Rangerexpert is audience-supported. When you buy through links on this site, we may earn an affiliate commission that we use for site maintenance. Learn more


How to Bore Sight a Rifle – A Step by Step Guide

how to bore sight a rifle
Written by Dan Goldsmith

Scopes are great when you want to shoot down targets from a long distance. These can accurately point out the location where the bullets will land so that you can shoot the target without missing a shot. But do you know how these scopes align perfectly with the target area of your rifle? That’s when bore sighting comes in.

If you’re to knock down targets at a long range with high accuracy, you’d need to bore sight your rifle properly. It lets you know where the bullets will hit exactly so that you can adjust your scope accordingly. Skilled marksmen and hunters emphasize the process to bore sighting because it can affect their accuracy.

The Basics of How to Bore Sight a Rifle Explained

What is Bore Sighting?

Bore sighting is aligning the barrel with the crosshairs of the spotting scope whether the long range or the hunting or the rimfire or the thermal scope. Simply put, it is when you align barrel of the gun with the gun’s sighting system. Bore sighters can easily determine the path of the bullet which helps you to align the scope without wasting time and effort at the target.

Skilled shooters often rely on the best bore sight kits to get their scope and barrels aligned. These perform excellently well outdoors and can determine the path of the bullets with high precision. Bore sighting in a rifle is not that hard, and anyone can do it with a little bit of practice. Let’s now discuss how you can properly bore sight a rifle and increase the accuracy of your firing.

What is bore sighting

Step 1 : Unloading the gun

Check if your gun is loaded. If you already loaded it is, carefully unload the gun.

Step 2: Mounting the scope

The next step is to mount the scope onto the scope mount. Some rifles have pre-drilled screw holes in which you can place your scope mount.  Place the scope mount and secure it with screws. Afterward, install the scope rings and then the scope itself. Make sure that you don’t tighten it too much so that you can later fix if it is not aligned correctly. Make sure that you can move the scope back and forth and rotate it whenever necessary. Keep a certain distance between your eye and the scope so that the recoil doesn’t hit you at your face.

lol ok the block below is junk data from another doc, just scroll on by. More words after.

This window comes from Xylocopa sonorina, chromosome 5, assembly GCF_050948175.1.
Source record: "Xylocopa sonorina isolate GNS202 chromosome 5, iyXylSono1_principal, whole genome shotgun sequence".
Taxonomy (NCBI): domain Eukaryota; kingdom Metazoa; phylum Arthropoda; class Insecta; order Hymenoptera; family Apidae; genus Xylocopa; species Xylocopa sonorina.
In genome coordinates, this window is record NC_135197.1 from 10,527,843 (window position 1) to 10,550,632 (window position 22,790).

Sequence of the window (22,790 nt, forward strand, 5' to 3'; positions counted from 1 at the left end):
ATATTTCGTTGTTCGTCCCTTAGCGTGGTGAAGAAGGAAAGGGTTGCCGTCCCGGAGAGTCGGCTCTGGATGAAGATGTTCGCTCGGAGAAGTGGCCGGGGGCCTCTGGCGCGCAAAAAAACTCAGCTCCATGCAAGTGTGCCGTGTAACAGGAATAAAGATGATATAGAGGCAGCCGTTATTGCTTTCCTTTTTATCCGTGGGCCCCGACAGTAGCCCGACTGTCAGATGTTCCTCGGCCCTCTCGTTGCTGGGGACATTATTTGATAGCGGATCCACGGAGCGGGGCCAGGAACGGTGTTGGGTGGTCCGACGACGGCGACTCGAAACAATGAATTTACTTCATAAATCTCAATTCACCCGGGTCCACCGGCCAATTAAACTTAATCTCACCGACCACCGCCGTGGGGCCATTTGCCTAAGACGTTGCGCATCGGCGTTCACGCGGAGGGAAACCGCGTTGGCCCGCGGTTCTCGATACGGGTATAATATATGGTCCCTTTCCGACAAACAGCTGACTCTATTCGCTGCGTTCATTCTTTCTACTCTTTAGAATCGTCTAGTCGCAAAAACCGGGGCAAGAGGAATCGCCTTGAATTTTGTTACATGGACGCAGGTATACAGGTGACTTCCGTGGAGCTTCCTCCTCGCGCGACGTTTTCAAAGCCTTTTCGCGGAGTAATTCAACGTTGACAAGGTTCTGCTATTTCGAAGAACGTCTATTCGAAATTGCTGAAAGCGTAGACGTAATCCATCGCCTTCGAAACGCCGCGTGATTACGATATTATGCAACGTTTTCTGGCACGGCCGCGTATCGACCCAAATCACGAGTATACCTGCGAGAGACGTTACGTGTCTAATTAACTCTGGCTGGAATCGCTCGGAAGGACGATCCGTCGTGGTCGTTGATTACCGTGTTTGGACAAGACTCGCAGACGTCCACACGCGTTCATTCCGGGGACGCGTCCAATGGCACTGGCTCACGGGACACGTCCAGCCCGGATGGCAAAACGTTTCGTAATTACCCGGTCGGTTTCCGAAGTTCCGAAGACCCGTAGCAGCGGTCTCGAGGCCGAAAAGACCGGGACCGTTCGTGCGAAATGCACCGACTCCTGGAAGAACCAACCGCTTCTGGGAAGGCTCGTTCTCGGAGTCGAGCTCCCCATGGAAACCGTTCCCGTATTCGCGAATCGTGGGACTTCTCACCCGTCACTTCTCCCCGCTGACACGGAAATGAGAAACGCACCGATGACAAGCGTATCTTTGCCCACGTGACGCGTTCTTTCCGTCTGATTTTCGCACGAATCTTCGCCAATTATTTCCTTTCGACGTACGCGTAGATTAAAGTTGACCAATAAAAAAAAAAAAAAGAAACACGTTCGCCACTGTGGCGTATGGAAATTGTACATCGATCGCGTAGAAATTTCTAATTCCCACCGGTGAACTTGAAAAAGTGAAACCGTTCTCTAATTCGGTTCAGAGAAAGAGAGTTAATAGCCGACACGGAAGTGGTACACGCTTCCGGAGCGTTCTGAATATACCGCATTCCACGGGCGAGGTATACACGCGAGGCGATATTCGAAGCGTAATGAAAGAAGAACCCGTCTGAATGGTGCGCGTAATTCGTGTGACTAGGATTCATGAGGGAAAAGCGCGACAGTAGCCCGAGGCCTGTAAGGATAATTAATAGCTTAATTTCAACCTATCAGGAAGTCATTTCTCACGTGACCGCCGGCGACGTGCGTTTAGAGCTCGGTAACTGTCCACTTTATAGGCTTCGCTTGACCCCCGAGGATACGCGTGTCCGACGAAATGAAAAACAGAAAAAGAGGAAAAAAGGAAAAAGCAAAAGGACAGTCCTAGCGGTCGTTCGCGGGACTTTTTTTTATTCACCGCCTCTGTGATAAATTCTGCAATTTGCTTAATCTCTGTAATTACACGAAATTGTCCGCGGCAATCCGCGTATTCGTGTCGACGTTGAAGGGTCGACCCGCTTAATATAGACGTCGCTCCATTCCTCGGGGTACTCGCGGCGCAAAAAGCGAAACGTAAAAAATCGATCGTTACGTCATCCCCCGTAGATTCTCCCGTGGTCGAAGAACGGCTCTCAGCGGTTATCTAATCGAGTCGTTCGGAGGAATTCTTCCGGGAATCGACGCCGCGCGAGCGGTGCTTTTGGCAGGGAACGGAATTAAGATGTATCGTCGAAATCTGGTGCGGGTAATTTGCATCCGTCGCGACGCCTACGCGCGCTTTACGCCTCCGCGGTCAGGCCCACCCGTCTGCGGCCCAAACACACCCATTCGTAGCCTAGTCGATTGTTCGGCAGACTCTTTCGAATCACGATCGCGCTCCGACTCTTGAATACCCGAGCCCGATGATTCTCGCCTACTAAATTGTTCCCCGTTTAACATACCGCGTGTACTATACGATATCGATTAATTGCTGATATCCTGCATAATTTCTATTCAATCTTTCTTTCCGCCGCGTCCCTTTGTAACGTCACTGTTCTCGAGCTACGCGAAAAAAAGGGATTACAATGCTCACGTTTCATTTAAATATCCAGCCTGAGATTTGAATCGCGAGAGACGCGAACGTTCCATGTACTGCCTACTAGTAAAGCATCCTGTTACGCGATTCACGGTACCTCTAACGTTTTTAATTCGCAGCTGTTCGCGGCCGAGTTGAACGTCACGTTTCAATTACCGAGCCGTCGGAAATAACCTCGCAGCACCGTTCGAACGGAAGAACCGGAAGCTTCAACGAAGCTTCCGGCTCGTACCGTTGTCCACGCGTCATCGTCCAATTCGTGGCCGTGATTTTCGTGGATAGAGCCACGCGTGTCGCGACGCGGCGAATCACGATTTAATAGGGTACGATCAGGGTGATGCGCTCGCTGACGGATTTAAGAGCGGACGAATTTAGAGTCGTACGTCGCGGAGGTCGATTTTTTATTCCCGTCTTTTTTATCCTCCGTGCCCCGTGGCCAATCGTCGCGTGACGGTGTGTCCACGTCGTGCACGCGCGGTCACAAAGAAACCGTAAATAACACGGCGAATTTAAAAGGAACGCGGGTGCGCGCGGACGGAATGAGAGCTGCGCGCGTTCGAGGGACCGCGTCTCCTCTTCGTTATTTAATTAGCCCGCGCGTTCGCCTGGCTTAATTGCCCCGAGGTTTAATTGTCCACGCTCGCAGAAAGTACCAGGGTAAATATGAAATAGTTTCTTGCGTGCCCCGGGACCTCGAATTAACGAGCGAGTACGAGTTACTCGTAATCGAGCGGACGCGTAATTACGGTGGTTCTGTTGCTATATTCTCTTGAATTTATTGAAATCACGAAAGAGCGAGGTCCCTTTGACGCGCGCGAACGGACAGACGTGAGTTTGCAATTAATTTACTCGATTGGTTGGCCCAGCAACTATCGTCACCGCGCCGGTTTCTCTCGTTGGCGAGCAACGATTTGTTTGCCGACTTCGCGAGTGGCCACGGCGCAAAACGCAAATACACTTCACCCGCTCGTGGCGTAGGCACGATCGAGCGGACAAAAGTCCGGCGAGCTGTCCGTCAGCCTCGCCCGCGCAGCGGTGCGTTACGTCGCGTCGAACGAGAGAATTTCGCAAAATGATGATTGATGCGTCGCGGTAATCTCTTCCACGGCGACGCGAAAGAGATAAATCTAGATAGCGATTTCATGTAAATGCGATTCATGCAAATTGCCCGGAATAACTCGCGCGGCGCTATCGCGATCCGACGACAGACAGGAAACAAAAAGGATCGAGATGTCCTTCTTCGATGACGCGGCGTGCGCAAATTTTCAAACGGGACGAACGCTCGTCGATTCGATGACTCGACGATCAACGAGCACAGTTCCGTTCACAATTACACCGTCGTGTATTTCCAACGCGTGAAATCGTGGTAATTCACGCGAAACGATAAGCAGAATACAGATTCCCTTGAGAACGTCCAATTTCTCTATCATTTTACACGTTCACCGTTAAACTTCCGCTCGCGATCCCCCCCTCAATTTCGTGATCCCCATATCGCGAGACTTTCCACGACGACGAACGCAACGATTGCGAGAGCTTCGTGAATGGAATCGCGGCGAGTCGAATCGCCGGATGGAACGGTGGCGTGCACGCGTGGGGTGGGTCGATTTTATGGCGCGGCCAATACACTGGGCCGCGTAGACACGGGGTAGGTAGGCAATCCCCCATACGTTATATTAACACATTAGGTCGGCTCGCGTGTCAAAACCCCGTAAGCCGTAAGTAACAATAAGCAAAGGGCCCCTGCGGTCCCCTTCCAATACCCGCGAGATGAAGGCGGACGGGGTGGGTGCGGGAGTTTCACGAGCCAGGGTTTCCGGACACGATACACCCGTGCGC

Mounting the scope

Step 3: Removing the bolt

When you’ve securely placed the scope, you must remove the bolt from the gun. To remove it, you must hold the trigger back and pull the bolt towards the back of the gun.

Step 4: Placing the gun

Make sure the gun stays steady while you’re adjusting the scope, you must place the gun on a solid rest. In this case, you can use anything as long as it securely holds the gun in a fixed place.

Placing the gun

Step 5: Looking into the barrel

When you’ve placed your gun on a stand or rest, you can look through the barrel of the gun towards a distant object. Carefully align the barrel of your rifle towards the object till you notice that the object is right at the center of the barrel. If you’re using a bore sighter, this step will be a lot easier. You can just turn on the bore sighter and then align it with the object until the laser points at the center of the object.

Step 6: Aligning the scope

Once you have your object centered, you must look at the object through your scope. Note down how far the crosshairs are from the center of your object. It’s often recommended that you draw the exact position on a piece of paper to get a clearer idea when you’re aligning the scope. Next, you must align the scope using the crosshair adjustment screws.

Aligning the scope

Step 7: Repeat until you get an accurate result